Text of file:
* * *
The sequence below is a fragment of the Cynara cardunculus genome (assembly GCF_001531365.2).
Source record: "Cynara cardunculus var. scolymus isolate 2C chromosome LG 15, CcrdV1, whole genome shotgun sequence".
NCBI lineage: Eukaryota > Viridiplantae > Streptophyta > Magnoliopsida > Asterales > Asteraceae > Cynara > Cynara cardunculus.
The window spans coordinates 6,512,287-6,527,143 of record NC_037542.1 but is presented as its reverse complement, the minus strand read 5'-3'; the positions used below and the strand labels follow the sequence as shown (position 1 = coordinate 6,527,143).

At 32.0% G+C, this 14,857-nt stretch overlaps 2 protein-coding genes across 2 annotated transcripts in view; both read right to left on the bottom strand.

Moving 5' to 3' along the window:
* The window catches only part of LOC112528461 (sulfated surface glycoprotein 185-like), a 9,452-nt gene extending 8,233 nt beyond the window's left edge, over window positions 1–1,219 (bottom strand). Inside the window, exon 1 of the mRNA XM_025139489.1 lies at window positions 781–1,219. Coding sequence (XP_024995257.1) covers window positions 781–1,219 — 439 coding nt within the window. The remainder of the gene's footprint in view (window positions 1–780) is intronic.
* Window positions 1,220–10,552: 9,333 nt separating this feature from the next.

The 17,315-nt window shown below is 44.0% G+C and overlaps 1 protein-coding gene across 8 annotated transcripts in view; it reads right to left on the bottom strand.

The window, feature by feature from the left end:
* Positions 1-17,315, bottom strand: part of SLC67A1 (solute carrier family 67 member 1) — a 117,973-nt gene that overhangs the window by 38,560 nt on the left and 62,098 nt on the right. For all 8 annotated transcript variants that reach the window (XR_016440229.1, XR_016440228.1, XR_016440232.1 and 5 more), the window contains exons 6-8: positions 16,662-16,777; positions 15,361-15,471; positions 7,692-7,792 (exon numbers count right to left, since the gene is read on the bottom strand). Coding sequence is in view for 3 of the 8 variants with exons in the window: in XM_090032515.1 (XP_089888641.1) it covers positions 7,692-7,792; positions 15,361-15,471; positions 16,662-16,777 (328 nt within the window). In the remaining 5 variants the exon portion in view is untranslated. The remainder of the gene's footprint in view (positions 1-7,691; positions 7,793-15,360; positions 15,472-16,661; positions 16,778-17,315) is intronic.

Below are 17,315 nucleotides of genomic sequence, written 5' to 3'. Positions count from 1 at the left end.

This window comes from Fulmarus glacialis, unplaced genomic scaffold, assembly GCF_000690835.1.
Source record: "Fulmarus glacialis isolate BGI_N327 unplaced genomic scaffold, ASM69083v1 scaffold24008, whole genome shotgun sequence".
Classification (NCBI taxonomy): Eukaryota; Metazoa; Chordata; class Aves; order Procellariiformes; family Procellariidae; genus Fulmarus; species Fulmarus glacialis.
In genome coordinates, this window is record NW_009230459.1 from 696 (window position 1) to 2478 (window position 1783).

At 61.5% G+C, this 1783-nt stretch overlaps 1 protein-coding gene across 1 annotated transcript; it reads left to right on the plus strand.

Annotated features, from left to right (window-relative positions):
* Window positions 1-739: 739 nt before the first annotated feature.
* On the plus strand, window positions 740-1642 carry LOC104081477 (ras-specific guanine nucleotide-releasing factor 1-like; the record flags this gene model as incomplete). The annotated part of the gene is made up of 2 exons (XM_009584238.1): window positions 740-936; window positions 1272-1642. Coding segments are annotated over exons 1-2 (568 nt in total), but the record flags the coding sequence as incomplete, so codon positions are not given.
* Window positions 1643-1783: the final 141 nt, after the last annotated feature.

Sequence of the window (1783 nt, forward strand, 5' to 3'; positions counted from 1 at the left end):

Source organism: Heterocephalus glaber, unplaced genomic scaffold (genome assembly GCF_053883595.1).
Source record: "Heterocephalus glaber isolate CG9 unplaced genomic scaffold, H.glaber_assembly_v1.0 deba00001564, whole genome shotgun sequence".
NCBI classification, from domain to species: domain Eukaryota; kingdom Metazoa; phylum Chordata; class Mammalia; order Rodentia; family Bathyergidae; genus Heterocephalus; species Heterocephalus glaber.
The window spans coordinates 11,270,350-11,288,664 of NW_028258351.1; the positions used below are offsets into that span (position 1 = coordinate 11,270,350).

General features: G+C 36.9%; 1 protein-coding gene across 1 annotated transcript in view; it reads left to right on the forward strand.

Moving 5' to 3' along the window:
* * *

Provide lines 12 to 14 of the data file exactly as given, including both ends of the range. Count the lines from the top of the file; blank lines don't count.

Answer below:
Below are 17,315 nucleotides of genomic sequence, written 5' to 3'. Positions count from 1 at the left end.

This window comes from Fulmarus glacialis, unplaced genomic scaffold, assembly GCF_000690835.1.
Source record: "Fulmarus glacialis isolate BGI_N327 unplaced genomic scaffold, ASM69083v1 scaffold24008, whole genome shotgun sequence".